The mage’s spells topped out at 5th level, but the archmage’s go all the way up to 9th, with only one slot each of the top four levels. I assume this was to simplify an already extremely complicated and powerful enemy. What it means for us is that those four slots are reserved exclusively for the archmage’s four highest-level spells: time stop, mind blank, teleport and globe of invulnerability. And mind blank, according to the MM, is pre-cast before combat begins—along with mage armor and stoneskin—so that slot isn’t even available. (How does the archmage know to combat is about to begin? Dude, 20 Intelligence. “Nolwenn an Gwrach, Supra-genius!”)
Continue reading NPC Tactics: Archmages
Figuring out tactics for spellcasters is always complicated by the need to assess the relative merits of their spells, which requires application of game-theory math along with examination of their action economy. I’ll start with the mage non-player character, basically a level 9 wizard.
Before looking at spells, let’s look at abilities. Strength is below average, Dexterity above average: a mage is a ranged attacker by preference. Intelligence is very high: a mage knows which enemies to target with which spells. Wisdom is above average: a mage prioritizes self-preservation. In fact, given the amount of training and education a wizard has to undergo in order to do what he or she does, and also given how squishy magic-users typically are, I’d say the mage has an above-average interest in self-preservation and will commence escape protocols after taking only moderate damage (reduced to 28 hp or fewer).
Continue reading NPC Tactics: Mages
A cynic might say that the only difference between an “acolyte” and a “cultist” is one’s point of view, but the Monster Manual would disagree. Piety takes different forms depending on whether an NPC is an extra or an antagonist.
The fifth-edition MM doesn’t even do cultists the courtesy of giving them spells to cast. In fact, for the most part, they’re just shifty commoners with exotic swords. They’re not strong, they’re not tough, and they’re not even stealthy. They have proficiency in Deception, whose only function as far as I can tell is either to try to convince you that they’re not cultists at all (“Nope, no sirree, just ordinary villagers going about our ordinary business!”) or for recruitment purposes (“Say, how’d you like to come to our low-key get-together/self-actualization workshop/poetry reading?”). Dark Devotion is an interesting feature but not one that suggests any distinctive combat tactic.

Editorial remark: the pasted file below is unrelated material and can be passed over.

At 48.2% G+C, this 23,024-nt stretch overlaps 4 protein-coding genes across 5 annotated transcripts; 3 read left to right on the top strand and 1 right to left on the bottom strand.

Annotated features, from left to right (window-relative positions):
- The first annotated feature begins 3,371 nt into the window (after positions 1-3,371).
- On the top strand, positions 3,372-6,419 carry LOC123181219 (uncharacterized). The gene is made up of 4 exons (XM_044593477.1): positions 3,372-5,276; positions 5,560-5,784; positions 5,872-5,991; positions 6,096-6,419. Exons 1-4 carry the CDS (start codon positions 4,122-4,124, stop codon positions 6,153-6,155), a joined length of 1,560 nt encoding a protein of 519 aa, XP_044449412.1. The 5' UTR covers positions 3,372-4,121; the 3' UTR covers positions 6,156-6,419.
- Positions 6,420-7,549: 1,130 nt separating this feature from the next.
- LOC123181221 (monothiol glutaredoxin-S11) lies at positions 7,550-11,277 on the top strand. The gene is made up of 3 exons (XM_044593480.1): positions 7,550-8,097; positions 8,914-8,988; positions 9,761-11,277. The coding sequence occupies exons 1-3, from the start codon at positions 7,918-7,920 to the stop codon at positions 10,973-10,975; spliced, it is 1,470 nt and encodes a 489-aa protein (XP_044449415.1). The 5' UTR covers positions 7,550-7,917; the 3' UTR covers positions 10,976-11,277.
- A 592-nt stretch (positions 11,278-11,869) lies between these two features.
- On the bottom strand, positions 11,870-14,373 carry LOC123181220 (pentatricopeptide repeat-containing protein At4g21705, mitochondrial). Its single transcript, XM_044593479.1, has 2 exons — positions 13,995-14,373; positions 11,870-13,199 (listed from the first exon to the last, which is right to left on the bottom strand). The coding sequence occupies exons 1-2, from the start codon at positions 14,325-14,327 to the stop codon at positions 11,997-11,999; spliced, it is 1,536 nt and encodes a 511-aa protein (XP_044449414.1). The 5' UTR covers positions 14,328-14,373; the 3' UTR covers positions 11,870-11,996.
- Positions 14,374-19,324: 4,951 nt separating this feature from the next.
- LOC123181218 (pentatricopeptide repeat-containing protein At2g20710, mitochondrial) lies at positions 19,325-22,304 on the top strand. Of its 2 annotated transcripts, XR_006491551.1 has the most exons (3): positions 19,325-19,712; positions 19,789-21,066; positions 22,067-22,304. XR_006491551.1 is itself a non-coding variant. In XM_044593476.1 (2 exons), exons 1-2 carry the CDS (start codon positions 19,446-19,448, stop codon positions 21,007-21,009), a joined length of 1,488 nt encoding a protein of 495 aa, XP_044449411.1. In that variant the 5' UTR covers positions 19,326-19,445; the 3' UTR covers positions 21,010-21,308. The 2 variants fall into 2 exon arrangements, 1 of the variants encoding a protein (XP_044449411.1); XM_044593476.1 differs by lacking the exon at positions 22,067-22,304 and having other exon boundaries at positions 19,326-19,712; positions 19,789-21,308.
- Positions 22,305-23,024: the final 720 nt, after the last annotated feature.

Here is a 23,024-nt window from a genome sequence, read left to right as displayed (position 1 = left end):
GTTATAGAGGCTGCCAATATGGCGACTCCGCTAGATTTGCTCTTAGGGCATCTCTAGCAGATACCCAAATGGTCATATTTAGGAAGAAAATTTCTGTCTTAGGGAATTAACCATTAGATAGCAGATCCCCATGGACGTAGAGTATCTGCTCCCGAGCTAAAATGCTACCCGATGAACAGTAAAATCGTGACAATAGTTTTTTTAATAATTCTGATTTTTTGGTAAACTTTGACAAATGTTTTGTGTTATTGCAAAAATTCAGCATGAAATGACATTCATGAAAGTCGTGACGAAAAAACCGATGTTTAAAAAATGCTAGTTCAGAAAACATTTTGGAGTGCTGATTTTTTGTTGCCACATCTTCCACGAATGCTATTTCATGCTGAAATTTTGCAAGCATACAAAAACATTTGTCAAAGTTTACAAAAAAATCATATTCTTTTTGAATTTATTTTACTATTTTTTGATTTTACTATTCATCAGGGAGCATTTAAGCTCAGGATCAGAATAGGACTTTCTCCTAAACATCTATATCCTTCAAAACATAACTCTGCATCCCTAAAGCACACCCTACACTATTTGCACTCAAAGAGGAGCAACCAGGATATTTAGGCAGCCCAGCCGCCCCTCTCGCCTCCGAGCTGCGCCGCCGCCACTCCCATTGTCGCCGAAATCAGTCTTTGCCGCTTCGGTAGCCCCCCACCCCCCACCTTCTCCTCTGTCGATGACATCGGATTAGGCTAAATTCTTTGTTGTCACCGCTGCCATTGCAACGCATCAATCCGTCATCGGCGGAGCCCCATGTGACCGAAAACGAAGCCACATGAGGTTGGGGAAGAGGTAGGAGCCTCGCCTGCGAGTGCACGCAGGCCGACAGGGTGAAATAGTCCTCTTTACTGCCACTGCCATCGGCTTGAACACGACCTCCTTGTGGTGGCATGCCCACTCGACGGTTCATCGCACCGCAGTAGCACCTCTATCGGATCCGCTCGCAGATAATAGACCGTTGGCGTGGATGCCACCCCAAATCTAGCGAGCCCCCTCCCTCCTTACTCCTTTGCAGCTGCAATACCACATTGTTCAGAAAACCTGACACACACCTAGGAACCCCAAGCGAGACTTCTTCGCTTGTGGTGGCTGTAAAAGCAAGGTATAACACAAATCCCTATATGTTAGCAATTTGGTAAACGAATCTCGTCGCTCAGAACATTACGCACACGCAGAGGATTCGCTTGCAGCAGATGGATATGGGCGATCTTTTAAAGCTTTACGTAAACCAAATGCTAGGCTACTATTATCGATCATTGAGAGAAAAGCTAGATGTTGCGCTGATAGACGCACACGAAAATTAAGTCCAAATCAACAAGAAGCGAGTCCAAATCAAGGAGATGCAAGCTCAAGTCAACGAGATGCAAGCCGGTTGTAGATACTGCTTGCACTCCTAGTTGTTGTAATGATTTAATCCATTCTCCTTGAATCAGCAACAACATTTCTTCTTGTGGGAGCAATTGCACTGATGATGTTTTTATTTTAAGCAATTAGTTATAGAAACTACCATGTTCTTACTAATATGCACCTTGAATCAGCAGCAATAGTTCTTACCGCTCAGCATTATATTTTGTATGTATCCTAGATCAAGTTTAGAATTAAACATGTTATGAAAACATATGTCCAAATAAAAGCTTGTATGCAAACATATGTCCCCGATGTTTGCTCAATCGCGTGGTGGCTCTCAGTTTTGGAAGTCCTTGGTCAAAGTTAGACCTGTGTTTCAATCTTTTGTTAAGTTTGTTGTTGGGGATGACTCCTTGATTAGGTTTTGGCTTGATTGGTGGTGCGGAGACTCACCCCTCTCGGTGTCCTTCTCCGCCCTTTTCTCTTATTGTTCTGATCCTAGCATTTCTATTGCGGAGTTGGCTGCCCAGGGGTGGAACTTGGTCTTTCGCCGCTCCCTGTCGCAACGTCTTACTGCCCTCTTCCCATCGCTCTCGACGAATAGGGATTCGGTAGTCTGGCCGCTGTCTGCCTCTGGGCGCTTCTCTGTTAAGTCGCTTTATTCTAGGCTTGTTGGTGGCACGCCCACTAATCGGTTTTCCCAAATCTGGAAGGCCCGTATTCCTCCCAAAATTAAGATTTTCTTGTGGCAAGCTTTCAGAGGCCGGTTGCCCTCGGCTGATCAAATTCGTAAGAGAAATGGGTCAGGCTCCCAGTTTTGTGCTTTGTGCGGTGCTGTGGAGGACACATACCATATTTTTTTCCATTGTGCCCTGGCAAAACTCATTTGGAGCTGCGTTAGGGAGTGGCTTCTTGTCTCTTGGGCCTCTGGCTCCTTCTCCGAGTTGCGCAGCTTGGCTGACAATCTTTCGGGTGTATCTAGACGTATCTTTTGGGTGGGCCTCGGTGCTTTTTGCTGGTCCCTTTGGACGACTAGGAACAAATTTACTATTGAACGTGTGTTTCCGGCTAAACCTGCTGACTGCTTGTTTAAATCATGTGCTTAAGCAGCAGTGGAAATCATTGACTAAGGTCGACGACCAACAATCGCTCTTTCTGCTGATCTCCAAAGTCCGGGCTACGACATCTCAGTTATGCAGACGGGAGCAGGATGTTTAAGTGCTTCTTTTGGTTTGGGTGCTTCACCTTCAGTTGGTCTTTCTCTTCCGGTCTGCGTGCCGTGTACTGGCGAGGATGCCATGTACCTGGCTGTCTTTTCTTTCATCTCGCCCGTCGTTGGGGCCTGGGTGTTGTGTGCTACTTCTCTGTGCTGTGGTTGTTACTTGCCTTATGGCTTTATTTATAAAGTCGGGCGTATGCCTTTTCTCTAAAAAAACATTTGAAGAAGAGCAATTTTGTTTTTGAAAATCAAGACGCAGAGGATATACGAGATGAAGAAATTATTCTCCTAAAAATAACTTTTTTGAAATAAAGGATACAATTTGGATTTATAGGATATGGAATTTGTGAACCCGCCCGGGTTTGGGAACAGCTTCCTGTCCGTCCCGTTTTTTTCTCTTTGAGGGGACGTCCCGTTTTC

Normally, a creature whose only above-average ability is Dexterity is some sort of ranged sniper, but cultists don’t even carry ranged weapons. And why on earth would a demon worshiper need to have slightly above-average Dexterity? What is their actual deal?
Continue reading NPC Tactics: Cultists and Priests
In yesterday’s post, I discussed non-player characters who are likely to be found enforcing the local law; today I’ll talk about the ones likely to be found breaking it, starting with bandits. The bandit stat block isn’t the ideal template for your typical back-alley burglar or pickpocket—oddly, the fifth-edition Monster Manual omits that archetype altogether. At the end of this article, I’ll provide a homebrew stat block you can use for that type of NPC. Rather, the MM bandit is more like a highwayman (on land) or a pirate (at sea), and his or her primary motivation is loot.
The bandit’s physical abilities are all modestly above average, with Dexterity and Constitution in the lead: bandits are scrappy fighters who rely on their numbers. They wield “scimitars,” for reasons I can only guess at—maybe this is the closest thing 5E Dungeons & Dragons has to a cutlass? Maybe because it treats shortswords as primarily stabbing weapons and thinks bandits ought to carry slashing weapons instead? I dunno. The weapon properties are the same, and the damage is the same except for the type, and if there’s any kind of armor or enchantment that resists slashing damage but not piercing damage or vice versa, I haven’t found it yet. In any event, you can let the flavor of the setting determine whether your bandits are carrying scimitars, cutlasses, arming swords, dirks, gladii or whatever—they all do 1d6 + 1.
Continue reading NPC Tactics: Bandits and Assassins